I was recently asked to get data from a computer that controlled security cameras after a crime had been committed. Due to the potential issues I refused to collect the computer and insisted on performing the work at the office of the company in question. Hard drives are vulnerable to damage from vibration and there is always a risk involved in moving hard drives or systems containing them. A hard drive with evidence of a crime provides additional potential complications. So I wanted to stay within view of the man who commissioned the work just so there could be no misunderstanding. The system had a single IDE disk. The fact that it had an IDE disk is an indication of the age of the system. One of the benefits of SATA over IDE is that swapping disks is much easier, SATA is designed for hot-swap and even systems that don’t support hot-swap will have less risk of mechanical damage when changing disks if SATA is used instead of IDE. For an appliance type system where a disk might be expected to be changed by someone who’s not a sysadmin SATA provides more benefits over IDE than for some other use cases. I connected the IDE disk to a USB-IDE device so I could read it from my laptop. But the disk just made repeated buzzing sounds while failing to spin up. This is an indication that the drive was probably experiencing “stiction” which is where the heads stick to the platters and the drive motor isn’t strong enough to pull them off. In some cases hitting a drive will get it working again, but I’m certainly not going to hit a drive that might be subject to legal action! I recommended referring the drive to a data recovery company. The probability of getting useful data from the disk in question seems very low. It could be that the drive had stiction for months or years. If the drive is recovered it might turn out to have data from years ago and not the recent data that is desired. It is possible that the drive only got stiction after being turned off, but I’ll probably never know.
  • Blender 2.78 Is Adding Pascal Support, Fixes Maxwell Performance Issues
  • motranslator 1.1
    Four months after 1.0 release, motranslator 1.1 is out. If you happen to use it for untrusted data, this might be as well called security release, though this is still not good idea until we remove usage of eval() used to evaluate plural formula.
  • Live dmesg following
  • WineTricks has seen a massive amount of improvements this year
    WineTricks has seen allot of development recently, some of the notable changes are better IE 8 support, MetaTrader 4 support, Kindle improvements, Russian translation, A new self update function and a massive amount of other fixes and updates. The full changelog sense February 2016 and August 2016 is provided below with a download link to get the latest release.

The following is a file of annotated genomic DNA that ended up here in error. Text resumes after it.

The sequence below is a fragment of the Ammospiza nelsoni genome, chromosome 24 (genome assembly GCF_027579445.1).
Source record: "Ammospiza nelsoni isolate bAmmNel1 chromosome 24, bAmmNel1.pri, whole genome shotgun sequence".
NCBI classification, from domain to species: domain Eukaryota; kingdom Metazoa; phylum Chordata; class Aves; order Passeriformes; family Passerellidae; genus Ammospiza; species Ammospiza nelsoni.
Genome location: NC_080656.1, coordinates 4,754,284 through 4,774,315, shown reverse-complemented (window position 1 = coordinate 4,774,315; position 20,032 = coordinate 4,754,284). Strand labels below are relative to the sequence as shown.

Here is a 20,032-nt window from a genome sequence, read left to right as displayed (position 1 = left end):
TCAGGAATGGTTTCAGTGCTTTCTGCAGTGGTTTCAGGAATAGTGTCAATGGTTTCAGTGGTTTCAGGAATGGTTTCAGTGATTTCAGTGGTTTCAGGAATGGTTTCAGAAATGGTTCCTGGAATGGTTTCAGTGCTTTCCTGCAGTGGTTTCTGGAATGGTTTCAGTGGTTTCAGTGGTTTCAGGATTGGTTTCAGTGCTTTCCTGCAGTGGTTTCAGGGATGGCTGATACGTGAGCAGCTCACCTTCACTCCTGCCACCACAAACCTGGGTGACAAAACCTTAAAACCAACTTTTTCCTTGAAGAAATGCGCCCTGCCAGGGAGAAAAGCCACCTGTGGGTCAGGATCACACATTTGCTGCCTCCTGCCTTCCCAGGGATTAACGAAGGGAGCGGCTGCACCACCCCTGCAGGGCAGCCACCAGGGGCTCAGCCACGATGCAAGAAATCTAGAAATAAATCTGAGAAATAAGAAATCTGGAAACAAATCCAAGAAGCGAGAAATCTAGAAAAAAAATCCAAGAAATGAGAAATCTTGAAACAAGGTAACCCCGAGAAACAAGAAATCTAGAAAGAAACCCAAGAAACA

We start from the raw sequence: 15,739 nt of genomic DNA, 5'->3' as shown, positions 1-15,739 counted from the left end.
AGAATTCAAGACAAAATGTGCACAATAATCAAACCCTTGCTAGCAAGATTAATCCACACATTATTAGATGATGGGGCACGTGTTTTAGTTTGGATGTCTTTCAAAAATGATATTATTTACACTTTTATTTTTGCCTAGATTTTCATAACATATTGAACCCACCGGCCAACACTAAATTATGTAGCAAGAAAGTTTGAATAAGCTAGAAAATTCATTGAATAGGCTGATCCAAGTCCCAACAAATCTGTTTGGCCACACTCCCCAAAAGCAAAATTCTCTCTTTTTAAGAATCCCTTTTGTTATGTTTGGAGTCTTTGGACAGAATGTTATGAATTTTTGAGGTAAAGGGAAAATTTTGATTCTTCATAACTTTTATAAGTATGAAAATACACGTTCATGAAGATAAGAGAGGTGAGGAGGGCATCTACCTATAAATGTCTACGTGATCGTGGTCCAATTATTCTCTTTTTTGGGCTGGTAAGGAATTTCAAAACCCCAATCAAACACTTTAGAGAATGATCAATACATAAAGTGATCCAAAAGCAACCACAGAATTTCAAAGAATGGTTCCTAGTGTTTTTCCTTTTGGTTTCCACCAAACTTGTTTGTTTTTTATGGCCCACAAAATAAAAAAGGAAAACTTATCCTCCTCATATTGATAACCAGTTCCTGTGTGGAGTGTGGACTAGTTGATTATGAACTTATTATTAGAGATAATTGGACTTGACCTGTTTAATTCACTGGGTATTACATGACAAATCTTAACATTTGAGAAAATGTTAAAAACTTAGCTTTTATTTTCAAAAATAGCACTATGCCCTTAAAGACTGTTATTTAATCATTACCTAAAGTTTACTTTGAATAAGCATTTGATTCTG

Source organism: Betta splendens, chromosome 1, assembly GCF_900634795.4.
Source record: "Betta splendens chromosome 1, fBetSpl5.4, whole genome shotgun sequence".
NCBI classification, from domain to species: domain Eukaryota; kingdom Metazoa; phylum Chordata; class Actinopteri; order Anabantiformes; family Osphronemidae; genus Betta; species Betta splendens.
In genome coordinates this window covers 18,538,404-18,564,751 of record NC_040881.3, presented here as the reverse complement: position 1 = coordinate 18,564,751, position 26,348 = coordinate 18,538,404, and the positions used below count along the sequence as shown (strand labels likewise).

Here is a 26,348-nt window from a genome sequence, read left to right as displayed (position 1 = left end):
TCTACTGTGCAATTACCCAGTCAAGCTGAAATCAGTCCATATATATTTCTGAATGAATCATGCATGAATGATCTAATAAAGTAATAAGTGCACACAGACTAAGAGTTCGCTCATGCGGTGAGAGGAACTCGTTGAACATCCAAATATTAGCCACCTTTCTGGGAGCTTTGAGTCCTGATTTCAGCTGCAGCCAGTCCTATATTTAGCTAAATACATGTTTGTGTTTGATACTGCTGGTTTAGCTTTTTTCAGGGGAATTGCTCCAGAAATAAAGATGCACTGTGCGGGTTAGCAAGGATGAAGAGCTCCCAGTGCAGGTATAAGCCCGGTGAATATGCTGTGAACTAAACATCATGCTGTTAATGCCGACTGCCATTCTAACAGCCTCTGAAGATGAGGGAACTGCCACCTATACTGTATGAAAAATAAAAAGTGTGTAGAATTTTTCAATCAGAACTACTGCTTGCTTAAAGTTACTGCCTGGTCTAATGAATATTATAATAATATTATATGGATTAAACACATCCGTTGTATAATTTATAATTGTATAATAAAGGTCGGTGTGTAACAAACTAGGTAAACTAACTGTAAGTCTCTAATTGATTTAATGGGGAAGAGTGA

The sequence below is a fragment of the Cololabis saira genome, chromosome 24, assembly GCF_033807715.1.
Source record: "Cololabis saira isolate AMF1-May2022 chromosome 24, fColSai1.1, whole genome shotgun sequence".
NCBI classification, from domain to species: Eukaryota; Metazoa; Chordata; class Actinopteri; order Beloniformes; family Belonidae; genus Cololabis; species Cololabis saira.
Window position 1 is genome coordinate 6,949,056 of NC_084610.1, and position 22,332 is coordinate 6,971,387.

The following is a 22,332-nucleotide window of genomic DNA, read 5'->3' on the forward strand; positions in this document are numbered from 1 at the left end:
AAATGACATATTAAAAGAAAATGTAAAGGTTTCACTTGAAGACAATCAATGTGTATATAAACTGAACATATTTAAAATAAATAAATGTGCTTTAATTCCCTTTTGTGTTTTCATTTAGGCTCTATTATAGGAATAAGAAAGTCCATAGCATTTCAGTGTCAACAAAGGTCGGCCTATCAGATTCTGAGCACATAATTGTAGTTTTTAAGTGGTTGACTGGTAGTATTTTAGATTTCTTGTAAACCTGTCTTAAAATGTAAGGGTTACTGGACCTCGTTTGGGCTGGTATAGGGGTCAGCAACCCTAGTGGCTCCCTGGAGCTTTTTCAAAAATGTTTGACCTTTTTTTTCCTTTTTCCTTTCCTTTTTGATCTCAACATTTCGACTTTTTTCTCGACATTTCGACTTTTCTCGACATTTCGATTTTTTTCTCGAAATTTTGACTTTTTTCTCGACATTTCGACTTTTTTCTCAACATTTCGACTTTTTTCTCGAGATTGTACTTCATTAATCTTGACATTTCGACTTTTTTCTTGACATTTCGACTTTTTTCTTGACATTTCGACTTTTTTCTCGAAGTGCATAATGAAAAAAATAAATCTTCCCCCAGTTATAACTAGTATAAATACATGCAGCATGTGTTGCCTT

• Sunless Sea expansion Zubmariner releases on October 11th with Linux support
    Sunless Sea is about to get bigger, as Zubmariner has been confirmed for release on October 11th with Linux support.
  • Agenda, control an organization trying to take over the world in this strategy game
  • Clarity (Vector Design) Icon Theme for Linux Desktop’s
    Clarity Icon Theme is completely different from other icon themes because its purly based on Vector design. This theme is based on AwOken and Token, lots of shapes and basic color pallete was taken from these icons. Few icons was taken from Raphael. used some shapes from OpenClipart, Wikipedia, Humanity and AnyColorYouLike Themes. The rest of icons designed by developer by simplifying existed icons or logos. Two types of fonts used Impact and Cheboygan.
  • GUADEC 2016
    I have just returned from our annual users and developers conference. This years’ GUADEC has taken place in the lovely Karlsruhe, Germany. It once again was a fantastic opportunity to gather everyone who works pretty hard to make our desktop and platform the best out there. :)
  • GUADEC 2016, Karlsruhe
    Nice thing this year was that almost everyone was staying in the same place, or close; this favoured social gatherings even more than in the previous years. This was also helped by the organized events, every evenings, from barbecue to picnic, from local student-run bar to beer garden (thanks Centricular), and more. And during the days? Interesting talks of course, like the one offered by Rosanna about how the foundation runs (and how crazy is the US bank system), or the Builder update by Christian, and team meetings.
  • Debian-Based Q4OS 1.6 "Orion" Linux Distro Launches with Trinity Desktop 14.0.3
    Softpedia has been informed today, August 28, 2016, by the developer of the Debian-based Q4OS GNU/Linux distribution about the immediate availability for download of a new stable release to the "Orion" series, version 1.6. The biggest new feature of the Q4OS 1.6 "Orion" release is the latest Trinity Desktop Environment (TDE) 14.0.3 desktop environment, an open source project that tries to keep the spirit of the old-school KDE 3.5 desktop interface alive. Q4OS was used the most recent TDE version, so Q4OS 1.6 is here to update it. "The significant Q4OS 1.6 'Orion' release receives the most recent Trinity R14.0.3 stable version. Trinity R14.0.3 is the third maintenance release of the R14 series, it is intended to promptly bring bug fixes to users, while preserving overall stability," say the Q4OS developers in the release announcement.
  • Antergos installation guide with screenshots
  • Reproducible builds: week 70 in Stretch cycle
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  • Python vs. C/C++ in embedded systems
    The C/C++ programming languages dominate embedded systems programming, though they have a number of disadvantages. Python, on the other hand, has many strengths that make it a great language for embedded systems. Let's look at the pros and cons of each, and why you should consider Python for embedded programming.

Canonical Patches Eight Linux Kernel Vulnerabilities for Ubuntu 16.04 LTS